In her first week at Eastman Bullock was confronted with more limiting expectations. Her new singing teacher told her that because of how she looked she should prepare for a career specializing in what she called “exotic repertoire.” “It wasn’t even perceived as an offensive concept,” Bullock said, “it simply was the expectation: that artists who look a certain way are to be tokenized, exoticized, and utilized in this particular framework.”
For Bullock, the encounter became a catalyst for charting her own path and creating a body of work that would fit and empower her. She became fascinated with the Jazz Age icon Josephine Baker—a Saint Louis native like herself—and invested her own money to commission arrangements of six of her songs. Those became part of Bullock’s debut recital, which in turn caught the eye of Sellars and the director of live programming at the Metropolitan Museum of Art in New York. The Baker songs grew into a powerful one-woman show about racism, sexism, and art presented on the grand staircase of the Met—the neuralgic center of the American art scene. Bullock programmed an entire season of events at the museum that probed its relationship with Black American culture. Along the way she commissioned new pieces from Black women composers—among them Tania León, Jessie Montgomery, and Allison Loggins-Hull—that she will bring to San Francisco in the spring of 2022. The program’s title: History’s Persistent Voice.
Looking back, Bullock is grateful for the bluntness with which her voice teacher had revealed the biases of the music world. “How brilliant that in that first week of school, unbeknownst to her or me, I was challenged to ask, ‘how do I identify myself as a musician?’”
Though white singers do not have to contend with stereotyping based on their skin color, a different kind of typecasting is routinely tied to an artist’s voice type. Bullock said she hopes to encourage singers to expand their dramatic range whatever the voice they were born with. “If classical music is the practice of finding freedom—if the goal is the liberation of the soul through vocalizing, which I think it is—then there is an infinite number of ways to use your voice,” she said. “You can either find infinite forms of expression within a narrow lane or stretch out into other arenas.”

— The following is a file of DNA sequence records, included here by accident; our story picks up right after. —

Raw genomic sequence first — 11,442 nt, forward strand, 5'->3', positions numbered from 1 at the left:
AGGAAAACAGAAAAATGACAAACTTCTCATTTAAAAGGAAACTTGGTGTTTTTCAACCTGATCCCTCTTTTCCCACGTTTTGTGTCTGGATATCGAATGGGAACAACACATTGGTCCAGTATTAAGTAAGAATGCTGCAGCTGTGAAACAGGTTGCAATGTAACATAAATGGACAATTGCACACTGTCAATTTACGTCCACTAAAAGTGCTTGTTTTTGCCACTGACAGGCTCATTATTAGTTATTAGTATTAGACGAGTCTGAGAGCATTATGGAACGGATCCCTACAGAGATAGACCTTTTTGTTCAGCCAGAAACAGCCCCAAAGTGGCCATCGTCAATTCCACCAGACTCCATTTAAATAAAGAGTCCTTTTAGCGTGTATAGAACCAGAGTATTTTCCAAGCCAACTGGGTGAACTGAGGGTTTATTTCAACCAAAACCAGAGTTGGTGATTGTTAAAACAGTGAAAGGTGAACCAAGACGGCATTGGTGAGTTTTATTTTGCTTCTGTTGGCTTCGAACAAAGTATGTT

As one of the San Francisco Symphony’s Collaborative Partners she sees herself as part of a collective that gets to unpick the institutional tangle of received assumptions and conventions. That work begins with questions. “How inclusive do you want to be, how much do you want to put your resources toward everyone having those experiences and not just the people in your immediate sphere?” she asked. “Because then that actually feels like a creative art and it’s a fun space to play with.”
Being married to a conductor (Christian Reif, former resident conductor with the San Francisco Symphony) has sensitized her to the relationships that undergird a symphony orchestra and fired up her appetite for orchestral music. As a vocal soloist she values the symphony for the web of connections it offers, linking instrumentalists, conductors, soloists, composers, and audience members. The responsibility, she says, is in “handling and creating this precious space” so that it becomes one of openness, not control and domination. A symphony, Bullock said, should be “an open place to congregate—one that leaves room for every single individual to have an experience.”